Here's a list of airlines halting China flights over Wuhan coronavirus

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I didn’t see AirVirus among the list…


Qantas. Qantas never crashed.

Of course, they also fly from other locations (like DFW) to China. The AA pilots are currently suing to stop the rest of the flights, and probably pilots from other airlines will soon do the same.

I suspect that some airlines are cutting back only as many flights as the number of Boing 737s they can’t deploy.

Why not going on a strike?
It seems the perfect opportunity to do that, and the general public would support them.
It strengthens the union power and increase the workers solidarity, instead of relying on an outside organization that would get a share of the public approval for forcing the airlines to think more on their employees than on profits.

I think I am missing something. 170 dead and 8000 infected still doesn’t seem to compare to influenza, but we don’t halt flights during flu outbreaks. Is it because its spreading very quickly? Or is it because the flu is seen as inevitable/ongoing so we can’t stop the world because of it? (I got my flu numbers here, which were actually way worse than I was expecting: )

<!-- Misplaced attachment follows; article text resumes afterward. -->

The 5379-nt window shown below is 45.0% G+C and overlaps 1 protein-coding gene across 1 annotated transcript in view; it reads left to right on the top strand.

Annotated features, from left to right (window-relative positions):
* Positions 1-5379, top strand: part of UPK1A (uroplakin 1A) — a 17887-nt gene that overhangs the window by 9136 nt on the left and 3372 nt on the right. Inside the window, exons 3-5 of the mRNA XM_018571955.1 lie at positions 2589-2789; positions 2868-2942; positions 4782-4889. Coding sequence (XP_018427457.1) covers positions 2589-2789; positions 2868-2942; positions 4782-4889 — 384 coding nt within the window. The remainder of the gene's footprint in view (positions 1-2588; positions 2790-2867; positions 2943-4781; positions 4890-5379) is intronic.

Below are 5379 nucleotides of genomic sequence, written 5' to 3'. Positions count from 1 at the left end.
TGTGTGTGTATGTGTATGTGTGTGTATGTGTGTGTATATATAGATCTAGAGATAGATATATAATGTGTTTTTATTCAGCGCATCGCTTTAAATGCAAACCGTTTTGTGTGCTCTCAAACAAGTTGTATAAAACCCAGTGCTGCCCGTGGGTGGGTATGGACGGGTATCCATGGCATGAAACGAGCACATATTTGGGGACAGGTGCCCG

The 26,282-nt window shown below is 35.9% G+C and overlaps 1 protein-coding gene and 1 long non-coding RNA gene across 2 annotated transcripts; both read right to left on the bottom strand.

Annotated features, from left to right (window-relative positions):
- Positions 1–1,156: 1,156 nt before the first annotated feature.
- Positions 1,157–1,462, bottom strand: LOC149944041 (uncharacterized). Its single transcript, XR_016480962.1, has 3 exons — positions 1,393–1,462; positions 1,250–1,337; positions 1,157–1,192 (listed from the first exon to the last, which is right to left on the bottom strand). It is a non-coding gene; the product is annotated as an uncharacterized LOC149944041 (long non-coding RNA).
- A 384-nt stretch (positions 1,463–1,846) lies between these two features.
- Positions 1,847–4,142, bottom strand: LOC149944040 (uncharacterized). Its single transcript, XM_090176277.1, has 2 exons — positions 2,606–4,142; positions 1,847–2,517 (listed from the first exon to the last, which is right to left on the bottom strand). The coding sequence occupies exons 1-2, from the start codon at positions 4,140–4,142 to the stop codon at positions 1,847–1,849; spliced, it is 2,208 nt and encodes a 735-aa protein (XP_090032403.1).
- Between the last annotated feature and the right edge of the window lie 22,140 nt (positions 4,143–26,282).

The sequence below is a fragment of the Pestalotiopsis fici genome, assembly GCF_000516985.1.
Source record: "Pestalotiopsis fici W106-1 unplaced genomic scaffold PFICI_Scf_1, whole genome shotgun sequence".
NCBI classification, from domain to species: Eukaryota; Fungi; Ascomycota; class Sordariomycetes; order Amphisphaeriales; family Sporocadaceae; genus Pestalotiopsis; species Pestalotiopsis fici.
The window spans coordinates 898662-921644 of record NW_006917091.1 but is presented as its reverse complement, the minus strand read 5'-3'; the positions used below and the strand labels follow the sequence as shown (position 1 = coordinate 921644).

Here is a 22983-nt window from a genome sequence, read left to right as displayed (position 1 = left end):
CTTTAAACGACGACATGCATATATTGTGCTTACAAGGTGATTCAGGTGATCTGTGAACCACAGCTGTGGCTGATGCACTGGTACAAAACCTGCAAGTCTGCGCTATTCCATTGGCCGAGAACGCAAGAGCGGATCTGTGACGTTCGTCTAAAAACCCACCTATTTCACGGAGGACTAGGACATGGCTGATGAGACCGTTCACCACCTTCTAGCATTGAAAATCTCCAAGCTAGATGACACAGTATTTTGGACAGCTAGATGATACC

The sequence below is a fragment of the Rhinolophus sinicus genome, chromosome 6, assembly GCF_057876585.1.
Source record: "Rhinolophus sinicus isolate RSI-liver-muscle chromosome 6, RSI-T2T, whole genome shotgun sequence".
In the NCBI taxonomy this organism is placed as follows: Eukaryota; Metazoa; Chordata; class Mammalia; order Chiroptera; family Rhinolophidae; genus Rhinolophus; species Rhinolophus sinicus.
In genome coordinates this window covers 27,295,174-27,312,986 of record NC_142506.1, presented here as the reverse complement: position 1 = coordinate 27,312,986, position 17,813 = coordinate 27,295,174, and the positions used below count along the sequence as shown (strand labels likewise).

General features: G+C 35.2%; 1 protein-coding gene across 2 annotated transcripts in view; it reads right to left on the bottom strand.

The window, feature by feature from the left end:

It seems like it is a stronger strain than the common flu, but without losing much of the spread potential, ebola for example is more deadly, but cannot spread as fast, making it less threatening in the long run.
I’ve seen an updated graph which included the new corona virus, but I couldn’t find it again (IIRC, the corona virus would be below the SARS, at the 2.5 % mortality rate):

As any diseases, it has an exponential growth, and the current figures might develop to look like a common flu or the Spanish flu, the death rate looks closer to the latter, but it is still to soon to judge it.
And, another problem is that the past diseases, like SARS and H5N1, can only be judged considering all the effort employed to try to reduce its spread, and what looks like a unjustified panic might have been a plague averted.

It is probably illegal under US labor law. There are limited situations under which the NLRA recognize strikes, the only one which might cover this is “Unfair labor practice”, but I think asking pilots to do their normal jobs would not count as that. In the US, if you’re a union member and you strike for an unrecognized reason, you can be fired and get no protection from the NLRA.

Thanks for the clarification.
I forgot that the US is more averse of unions than other countries.

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We’re terrible. However, I’ve been out on the picket line a few times, and if the pilots can solve this with lawsuits it might be easier on them. Fortunately, while labor action is hard in the US, lawsuits are dead easy.

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